Peruvian society is mainly young, but we are seeing a process of ageing which is giving rise to new social demands. Some 33.8 per cent of the population is currently below 15 years of age, 60 per cent is between 15 and 59 and 7.2 per cent is 60 years or more. According to official projections, the population above 60 will reach 12.6 per cent by the year 2025.
Unfortunately, we have not been able to afford health care for all older people, which has mainly affected women and older persons in rural areas. One of the main focuses of the Government’s approach is to seek social equity, with a national plan of action for the elderly. Families would be responsible for the overall care of the elderly, according to the plan, which would promote direct participation.
PAULETTE GUINCHARD-KUNSTLER, Secretary of State for Senior Citizens of France: Ageing is not a burden for those who age, as long as all the rights of senior citizens are respected. It is not a burden for society, but rather a chance for durable and harmonious development, as long as we know how to make the best use of the skills of ageing persons. We must take care of the conditions that permit access to health systems and quality care. Longevity is not an end in itself if one ages poorly. Prolonging life must not lead to two-speed ageing: one group having access to costly medicines and treatments and who age well because they are rich, and the other group who suffer ageing by living badly for a longer period.
It is necessary to reaffirm the essential solidarity between generations and prevent an "age war". Solidarity among generations necessarily has an economic and financial component. It is also a culture that must inspire public policy, the behaviour of social partners and the behaviour of all citizens. To promote solidarity among generations, we must value that treasure held by every human being: his own history, the sum of experiences and memories that he wants to share, to transmit. It is this transmission that is the strongest link between the youngest and the oldest people. We must also foster the movement which is beginning to arise among senior citizens, namely making themselves available to others.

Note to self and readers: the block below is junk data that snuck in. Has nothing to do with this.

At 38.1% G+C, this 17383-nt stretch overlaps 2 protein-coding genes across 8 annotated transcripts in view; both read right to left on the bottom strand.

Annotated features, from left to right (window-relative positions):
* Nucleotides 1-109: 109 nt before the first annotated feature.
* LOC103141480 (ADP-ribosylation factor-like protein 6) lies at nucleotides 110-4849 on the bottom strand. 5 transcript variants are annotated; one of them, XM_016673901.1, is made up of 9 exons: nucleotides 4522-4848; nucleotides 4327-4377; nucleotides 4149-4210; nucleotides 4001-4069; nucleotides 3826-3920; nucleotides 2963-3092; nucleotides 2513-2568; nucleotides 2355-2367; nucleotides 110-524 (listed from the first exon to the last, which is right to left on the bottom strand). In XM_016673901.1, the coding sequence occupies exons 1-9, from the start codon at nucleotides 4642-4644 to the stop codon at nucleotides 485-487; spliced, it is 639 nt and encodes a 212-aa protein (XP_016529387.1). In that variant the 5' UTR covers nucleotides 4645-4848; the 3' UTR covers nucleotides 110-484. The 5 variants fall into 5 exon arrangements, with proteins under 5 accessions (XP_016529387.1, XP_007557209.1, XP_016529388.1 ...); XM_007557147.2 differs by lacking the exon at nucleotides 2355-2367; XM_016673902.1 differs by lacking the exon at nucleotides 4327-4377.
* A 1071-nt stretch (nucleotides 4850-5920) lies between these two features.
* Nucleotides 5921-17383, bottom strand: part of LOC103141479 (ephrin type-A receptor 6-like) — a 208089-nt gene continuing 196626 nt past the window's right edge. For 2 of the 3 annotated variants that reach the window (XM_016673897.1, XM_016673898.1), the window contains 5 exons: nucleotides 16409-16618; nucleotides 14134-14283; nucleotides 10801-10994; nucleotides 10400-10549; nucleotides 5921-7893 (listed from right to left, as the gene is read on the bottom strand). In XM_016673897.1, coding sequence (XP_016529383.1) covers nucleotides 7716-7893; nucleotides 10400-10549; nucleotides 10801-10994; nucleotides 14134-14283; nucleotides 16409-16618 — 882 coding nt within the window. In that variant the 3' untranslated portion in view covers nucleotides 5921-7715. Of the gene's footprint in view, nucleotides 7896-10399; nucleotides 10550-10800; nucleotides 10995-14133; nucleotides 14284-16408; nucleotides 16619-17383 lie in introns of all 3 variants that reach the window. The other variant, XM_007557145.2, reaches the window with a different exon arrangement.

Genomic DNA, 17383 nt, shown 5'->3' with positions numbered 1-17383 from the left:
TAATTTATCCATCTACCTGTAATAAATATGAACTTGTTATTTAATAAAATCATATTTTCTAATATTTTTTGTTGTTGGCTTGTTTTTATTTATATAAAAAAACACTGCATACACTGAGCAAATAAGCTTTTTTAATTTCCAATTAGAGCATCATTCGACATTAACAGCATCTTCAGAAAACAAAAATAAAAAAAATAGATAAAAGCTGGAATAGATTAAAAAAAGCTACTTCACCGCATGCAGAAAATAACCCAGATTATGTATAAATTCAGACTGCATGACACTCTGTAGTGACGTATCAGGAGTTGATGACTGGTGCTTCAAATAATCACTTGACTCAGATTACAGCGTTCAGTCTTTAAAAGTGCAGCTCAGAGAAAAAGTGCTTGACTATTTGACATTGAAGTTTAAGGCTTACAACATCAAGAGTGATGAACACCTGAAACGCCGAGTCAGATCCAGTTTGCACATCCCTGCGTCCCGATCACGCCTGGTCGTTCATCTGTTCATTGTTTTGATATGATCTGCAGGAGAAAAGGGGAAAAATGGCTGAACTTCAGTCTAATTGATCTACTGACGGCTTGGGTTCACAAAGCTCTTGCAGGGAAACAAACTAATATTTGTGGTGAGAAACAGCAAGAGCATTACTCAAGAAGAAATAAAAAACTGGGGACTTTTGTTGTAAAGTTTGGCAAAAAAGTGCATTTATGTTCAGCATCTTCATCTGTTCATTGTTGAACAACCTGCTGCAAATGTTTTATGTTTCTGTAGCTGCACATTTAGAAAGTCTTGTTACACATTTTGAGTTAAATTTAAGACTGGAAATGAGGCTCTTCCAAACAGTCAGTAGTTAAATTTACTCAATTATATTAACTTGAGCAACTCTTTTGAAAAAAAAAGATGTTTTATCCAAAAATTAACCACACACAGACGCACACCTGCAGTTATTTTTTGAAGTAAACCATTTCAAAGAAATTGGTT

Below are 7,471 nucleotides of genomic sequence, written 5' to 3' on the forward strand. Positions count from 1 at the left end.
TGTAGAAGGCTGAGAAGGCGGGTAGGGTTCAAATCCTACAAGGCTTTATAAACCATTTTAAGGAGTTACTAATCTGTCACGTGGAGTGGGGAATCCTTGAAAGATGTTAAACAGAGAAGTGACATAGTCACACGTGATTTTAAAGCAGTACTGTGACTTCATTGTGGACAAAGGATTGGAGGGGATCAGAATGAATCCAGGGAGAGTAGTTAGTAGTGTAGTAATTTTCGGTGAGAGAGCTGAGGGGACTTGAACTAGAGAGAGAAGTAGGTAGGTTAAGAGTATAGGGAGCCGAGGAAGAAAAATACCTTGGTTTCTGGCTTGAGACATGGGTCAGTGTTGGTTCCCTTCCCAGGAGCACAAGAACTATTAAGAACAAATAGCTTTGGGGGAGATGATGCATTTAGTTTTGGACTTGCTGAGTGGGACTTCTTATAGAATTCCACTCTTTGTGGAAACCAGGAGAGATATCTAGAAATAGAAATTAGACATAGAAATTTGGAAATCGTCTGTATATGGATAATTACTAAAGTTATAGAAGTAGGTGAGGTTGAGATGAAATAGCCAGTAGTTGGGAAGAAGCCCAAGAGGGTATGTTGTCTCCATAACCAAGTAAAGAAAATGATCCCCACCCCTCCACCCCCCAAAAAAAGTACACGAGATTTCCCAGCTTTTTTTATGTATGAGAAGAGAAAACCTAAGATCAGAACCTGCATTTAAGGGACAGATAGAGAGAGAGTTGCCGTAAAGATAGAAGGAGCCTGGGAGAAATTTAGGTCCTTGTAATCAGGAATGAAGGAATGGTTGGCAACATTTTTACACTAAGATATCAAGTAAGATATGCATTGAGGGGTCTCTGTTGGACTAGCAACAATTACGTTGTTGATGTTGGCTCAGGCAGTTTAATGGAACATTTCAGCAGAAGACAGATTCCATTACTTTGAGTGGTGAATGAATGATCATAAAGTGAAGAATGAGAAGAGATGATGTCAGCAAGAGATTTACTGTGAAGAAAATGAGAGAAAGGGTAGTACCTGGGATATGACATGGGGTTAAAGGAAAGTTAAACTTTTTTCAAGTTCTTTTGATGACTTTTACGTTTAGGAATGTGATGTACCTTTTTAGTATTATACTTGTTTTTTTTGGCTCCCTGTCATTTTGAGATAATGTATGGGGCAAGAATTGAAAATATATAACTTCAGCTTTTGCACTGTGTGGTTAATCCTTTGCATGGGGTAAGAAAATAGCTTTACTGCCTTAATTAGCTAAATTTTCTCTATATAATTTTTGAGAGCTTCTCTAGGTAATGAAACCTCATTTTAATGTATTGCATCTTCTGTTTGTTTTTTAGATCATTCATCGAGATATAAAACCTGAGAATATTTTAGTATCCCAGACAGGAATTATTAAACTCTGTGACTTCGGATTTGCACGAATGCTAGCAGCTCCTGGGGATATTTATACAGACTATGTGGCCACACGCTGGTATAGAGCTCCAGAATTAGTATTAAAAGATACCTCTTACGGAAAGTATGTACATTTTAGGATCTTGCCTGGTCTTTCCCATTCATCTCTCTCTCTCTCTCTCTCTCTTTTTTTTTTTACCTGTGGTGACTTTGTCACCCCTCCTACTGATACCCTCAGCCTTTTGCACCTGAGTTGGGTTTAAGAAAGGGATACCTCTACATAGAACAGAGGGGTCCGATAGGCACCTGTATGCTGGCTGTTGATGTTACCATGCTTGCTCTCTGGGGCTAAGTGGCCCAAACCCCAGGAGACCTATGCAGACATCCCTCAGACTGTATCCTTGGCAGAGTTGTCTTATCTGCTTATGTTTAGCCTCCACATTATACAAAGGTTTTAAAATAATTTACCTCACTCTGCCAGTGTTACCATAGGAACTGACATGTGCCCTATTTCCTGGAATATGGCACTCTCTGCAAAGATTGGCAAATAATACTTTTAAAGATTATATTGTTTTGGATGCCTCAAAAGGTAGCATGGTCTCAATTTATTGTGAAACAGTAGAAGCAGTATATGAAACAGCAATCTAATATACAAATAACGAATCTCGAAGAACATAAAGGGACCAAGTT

We must change our outlook on old age and ageing. In most societies, a man’s worth has been established solely on the basis of his productive capacity, and as soon as the age for professional work has passed, that worth gives way to a social vacuum. We must break away from this absurd and highly negative image of human existence. We must therefore prevent age from becoming a factor for exclusion from the productive system. It is my conviction that the recommendations that appear at the end of the Plan of Action regarding the importance of creating national ageing committees in every country, with representatives from civil society, are a very important lever for building a society for all ages.